>  1) The swapping behavior is gone; instead, we merge into the
> redeclaration and into the original declaration.

I'm concerned about this.  It violates the sanctity of the original  
declaration :)

>  2) The addRedeclaration/getNextRedeclaration function has moved into
> ScopedDecl, so it can be used for other kinds of declarations
>  3) We use a DenseMap to store the redeclaration links, since so few
> actual ScopedDecls will have redeclarations
>  4) We keep track of where merged default arguments came from, so
> that we can provide better diagnostics for them.

I like this approach much better than the 'swapping' approach.   
However, it still has a some funny effects.

Here is a crazy idea which may be completely impractical :).  It seems  
that we have two different desires here: 1) represent declarations as  
the user wrote them so that clients can have a simple model where  
decls are just streaming by.  Some of these clients also want the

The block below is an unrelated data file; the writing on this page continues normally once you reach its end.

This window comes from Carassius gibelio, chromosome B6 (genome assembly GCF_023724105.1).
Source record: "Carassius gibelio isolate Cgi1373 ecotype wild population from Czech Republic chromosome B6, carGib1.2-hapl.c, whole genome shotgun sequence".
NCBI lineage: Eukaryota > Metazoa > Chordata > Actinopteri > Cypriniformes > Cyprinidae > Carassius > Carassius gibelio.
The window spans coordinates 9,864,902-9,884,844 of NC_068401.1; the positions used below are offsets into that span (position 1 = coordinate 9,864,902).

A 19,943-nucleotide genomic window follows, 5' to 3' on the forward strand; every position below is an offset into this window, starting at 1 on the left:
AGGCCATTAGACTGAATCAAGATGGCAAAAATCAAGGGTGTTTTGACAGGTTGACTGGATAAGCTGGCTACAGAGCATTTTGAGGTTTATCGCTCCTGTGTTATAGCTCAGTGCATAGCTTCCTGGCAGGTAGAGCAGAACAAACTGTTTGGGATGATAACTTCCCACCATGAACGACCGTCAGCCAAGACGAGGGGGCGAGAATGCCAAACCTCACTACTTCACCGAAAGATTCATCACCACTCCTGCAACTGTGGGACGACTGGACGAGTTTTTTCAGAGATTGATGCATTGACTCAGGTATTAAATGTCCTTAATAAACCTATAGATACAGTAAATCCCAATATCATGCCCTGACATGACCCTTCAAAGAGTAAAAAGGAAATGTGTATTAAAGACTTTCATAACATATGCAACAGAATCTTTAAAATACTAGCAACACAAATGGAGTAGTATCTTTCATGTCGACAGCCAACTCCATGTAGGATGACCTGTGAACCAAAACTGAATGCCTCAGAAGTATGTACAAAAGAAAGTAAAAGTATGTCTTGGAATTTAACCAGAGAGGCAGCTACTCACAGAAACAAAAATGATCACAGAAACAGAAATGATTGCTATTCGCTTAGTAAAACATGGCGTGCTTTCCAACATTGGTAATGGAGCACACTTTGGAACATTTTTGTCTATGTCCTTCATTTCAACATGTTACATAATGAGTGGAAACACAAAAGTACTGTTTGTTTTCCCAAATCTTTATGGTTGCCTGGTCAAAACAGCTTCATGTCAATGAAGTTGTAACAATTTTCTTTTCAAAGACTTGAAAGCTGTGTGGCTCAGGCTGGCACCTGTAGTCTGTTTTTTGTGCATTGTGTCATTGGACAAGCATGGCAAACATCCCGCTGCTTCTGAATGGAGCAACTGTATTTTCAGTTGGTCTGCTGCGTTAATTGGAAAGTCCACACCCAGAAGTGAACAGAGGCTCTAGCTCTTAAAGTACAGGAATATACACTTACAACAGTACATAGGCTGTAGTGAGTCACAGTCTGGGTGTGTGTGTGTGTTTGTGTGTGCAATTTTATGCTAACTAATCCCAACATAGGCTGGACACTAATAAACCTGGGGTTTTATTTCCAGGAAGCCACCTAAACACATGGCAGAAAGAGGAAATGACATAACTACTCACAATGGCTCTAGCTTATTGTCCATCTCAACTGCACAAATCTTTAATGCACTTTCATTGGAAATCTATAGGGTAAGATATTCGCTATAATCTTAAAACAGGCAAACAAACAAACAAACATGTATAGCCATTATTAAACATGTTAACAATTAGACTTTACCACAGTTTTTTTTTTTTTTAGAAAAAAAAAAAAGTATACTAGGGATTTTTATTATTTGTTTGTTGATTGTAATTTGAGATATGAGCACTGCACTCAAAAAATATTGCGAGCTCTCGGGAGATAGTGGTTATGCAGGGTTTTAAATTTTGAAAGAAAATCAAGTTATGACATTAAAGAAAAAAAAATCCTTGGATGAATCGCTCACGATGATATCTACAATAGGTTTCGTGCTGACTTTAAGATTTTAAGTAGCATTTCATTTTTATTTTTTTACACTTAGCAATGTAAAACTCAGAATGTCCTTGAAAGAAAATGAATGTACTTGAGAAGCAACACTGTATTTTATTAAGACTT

ability to walk the list of redefinitions.  2) provide sema (and some  
other clients) an 'aggregate' view of the decl where all the info is  
merged together into one place.  In the previous example:

void foo(int x, int y = 4);
void foo(int x = 12, int y);

We want the clients to be able to see those two decls, but also one  
aggregate decl of:
void foo(int x = 12, int y = 4);

This saves each client from having to walk the entire list of  
redeclarations to pull together all the default arguments.

Lets assume that functions are usually not redefined, and when they  
are that the redefinitions are often exactly the same (plus perhaps a  
body).  Given this, maybe a spin on the 'canonical type' idea would  

Ignoring efficiency, imagine if the first time we parsed a decl that  
we actually created two versions of the decl: one version (the parsed